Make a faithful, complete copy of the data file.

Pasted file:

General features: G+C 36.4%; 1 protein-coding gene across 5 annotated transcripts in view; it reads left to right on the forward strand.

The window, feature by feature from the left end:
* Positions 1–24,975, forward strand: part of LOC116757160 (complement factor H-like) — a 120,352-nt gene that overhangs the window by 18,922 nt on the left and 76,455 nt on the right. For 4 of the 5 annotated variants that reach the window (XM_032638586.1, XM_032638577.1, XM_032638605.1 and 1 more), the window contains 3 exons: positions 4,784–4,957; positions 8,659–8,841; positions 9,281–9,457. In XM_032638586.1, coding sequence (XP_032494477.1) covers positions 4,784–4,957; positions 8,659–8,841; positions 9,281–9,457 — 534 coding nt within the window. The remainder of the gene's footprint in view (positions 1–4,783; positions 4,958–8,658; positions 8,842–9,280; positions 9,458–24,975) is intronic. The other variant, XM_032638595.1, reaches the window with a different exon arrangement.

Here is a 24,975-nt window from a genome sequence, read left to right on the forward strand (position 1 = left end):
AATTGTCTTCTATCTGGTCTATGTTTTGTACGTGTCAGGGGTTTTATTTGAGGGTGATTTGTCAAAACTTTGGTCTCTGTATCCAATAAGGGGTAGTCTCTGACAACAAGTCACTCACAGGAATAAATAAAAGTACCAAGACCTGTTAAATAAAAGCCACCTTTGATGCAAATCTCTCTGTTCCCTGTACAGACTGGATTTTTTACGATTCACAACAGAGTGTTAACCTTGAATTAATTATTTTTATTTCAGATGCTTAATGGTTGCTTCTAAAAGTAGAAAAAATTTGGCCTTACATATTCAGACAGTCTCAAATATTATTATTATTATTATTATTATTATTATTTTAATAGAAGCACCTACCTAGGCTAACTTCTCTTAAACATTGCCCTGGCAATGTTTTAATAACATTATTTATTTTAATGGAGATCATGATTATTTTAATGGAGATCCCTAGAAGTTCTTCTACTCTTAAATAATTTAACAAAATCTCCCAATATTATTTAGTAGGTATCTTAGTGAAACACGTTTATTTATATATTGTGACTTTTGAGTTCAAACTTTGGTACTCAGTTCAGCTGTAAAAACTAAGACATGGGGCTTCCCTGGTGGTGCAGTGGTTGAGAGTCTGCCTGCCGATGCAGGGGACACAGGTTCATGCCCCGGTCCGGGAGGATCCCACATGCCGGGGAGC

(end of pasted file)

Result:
General features: G+C 36.4%; 1 protein-coding gene across 5 annotated transcripts in view; it reads left to right on the forward strand.

The window, feature by feature from the left end:
* Positions 1–24,975, forward strand: part of LOC116757160 (complement factor H-like) — a 120,352-nt gene that overhangs the window by 18,922 nt on the left and 76,455 nt on the right. For 4 of the 5 annotated variants that reach the window (XM_032638586.1, XM_032638577.1, XM_032638605.1 and 1 more), the window contains 3 exons: positions 4,784–4,957; positions 8,659–8,841; positions 9,281–9,457. In XM_032638586.1, coding sequence (XP_032494477.1) covers positions 4,784–4,957; positions 8,659–8,841; positions 9,281–9,457 — 534 coding nt within the window. The remainder of the gene's footprint in view (positions 1–4,783; positions 4,958–8,658; positions 8,842–9,280; positions 9,458–24,975) is intronic. The other variant, XM_032638595.1, reaches the window with a different exon arrangement.

Here is a 24,975-nt window from a genome sequence, read left to right on the forward strand (position 1 = left end):
AATTGTCTTCTATCTGGTCTATGTTTTGTACGTGTCAGGGGTTTTATTTGAGGGTGATTTGTCAAAACTTTGGTCTCTGTATCCAATAAGGGGTAGTCTCTGACAACAAGTCACTCACAGGAATAAATAAAAGTACCAAGACCTGTTAAATAAAAGCCACCTTTGATGCAAATCTCTCTGTTCCCTGTACAGACTGGATTTTTTACGATTCACAACAGAGTGTTAACCTTGAATTAATTATTTTTATTTCAGATGCTTAATGGTTGCTTCTAAAAGTAGAAAAAATTTGGCCTTACATATTCAGACAGTCTCAAATATTATTATTATTATTATTATTATTATTATTTTAATAGAAGCACCTACCTAGGCTAACTTCTCTTAAACATTGCCCTGGCAATGTTTTAATAACATTATTTATTTTAATGGAGATCATGATTATTTTAATGGAGATCCCTAGAAGTTCTTCTACTCTTAAATAATTTAACAAAATCTCCCAATATTATTTAGTAGGTATCTTAGTGAAACACGTTTATTTATATATTGTGACTTTTGAGTTCAAACTTTGGTACTCAGTTCAGCTGTAAAAACTAAGACATGGGGCTTCCCTGGTGGTGCAGTGGTTGAGAGTCTGCCTGCCGATGCAGGGGACACAGGTTCATGCCCCGGTCCGGGAGGATCCCACATGCCGGGGAGC